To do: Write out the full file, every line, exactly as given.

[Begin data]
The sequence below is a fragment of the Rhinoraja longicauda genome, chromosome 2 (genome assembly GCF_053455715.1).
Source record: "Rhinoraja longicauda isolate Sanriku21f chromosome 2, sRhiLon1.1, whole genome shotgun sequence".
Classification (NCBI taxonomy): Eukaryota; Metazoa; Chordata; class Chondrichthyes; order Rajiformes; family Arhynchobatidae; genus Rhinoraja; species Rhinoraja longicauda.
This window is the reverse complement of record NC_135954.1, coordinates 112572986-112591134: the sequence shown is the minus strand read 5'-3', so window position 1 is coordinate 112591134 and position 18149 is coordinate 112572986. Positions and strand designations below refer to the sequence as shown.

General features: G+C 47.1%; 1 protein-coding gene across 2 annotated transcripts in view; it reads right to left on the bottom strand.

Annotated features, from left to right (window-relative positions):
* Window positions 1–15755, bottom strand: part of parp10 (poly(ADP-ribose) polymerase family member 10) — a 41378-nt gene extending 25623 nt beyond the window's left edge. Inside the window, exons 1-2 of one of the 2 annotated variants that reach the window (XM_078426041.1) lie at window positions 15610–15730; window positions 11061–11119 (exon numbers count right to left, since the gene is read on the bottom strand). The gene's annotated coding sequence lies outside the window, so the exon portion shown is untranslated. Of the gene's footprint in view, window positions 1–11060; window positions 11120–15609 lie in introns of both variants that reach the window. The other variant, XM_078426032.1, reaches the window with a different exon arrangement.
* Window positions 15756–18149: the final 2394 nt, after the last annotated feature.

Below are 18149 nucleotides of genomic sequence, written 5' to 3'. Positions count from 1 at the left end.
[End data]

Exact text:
The sequence below is a fragment of the Rhinoraja longicauda genome, chromosome 2 (genome assembly GCF_053455715.1).
Source record: "Rhinoraja longicauda isolate Sanriku21f chromosome 2, sRhiLon1.1, whole genome shotgun sequence".
Classification (NCBI taxonomy): Eukaryota; Metazoa; Chordata; class Chondrichthyes; order Rajiformes; family Arhynchobatidae; genus Rhinoraja; species Rhinoraja longicauda.
This window is the reverse complement of record NC_135954.1, coordinates 112572986-112591134: the sequence shown is the minus strand read 5'-3', so window position 1 is coordinate 112591134 and position 18149 is coordinate 112572986. Positions and strand designations below refer to the sequence as shown.

General features: G+C 47.1%; 1 protein-coding gene across 2 annotated transcripts in view; it reads right to left on the bottom strand.

Annotated features, from left to right (window-relative positions):
* Window positions 1–15755, bottom strand: part of parp10 (poly(ADP-ribose) polymerase family member 10) — a 41378-nt gene extending 25623 nt beyond the window's left edge. Inside the window, exons 1-2 of one of the 2 annotated variants that reach the window (XM_078426041.1) lie at window positions 15610–15730; window positions 11061–11119 (exon numbers count right to left, since the gene is read on the bottom strand). The gene's annotated coding sequence lies outside the window, so the exon portion shown is untranslated. Of the gene's footprint in view, window positions 1–11060; window positions 11120–15609 lie in introns of both variants that reach the window. The other variant, XM_078426032.1, reaches the window with a different exon arrangement.
* Window positions 15756–18149: the final 2394 nt, after the last annotated feature.

Below are 18149 nucleotides of genomic sequence, written 5' to 3'. Positions count from 1 at the left end.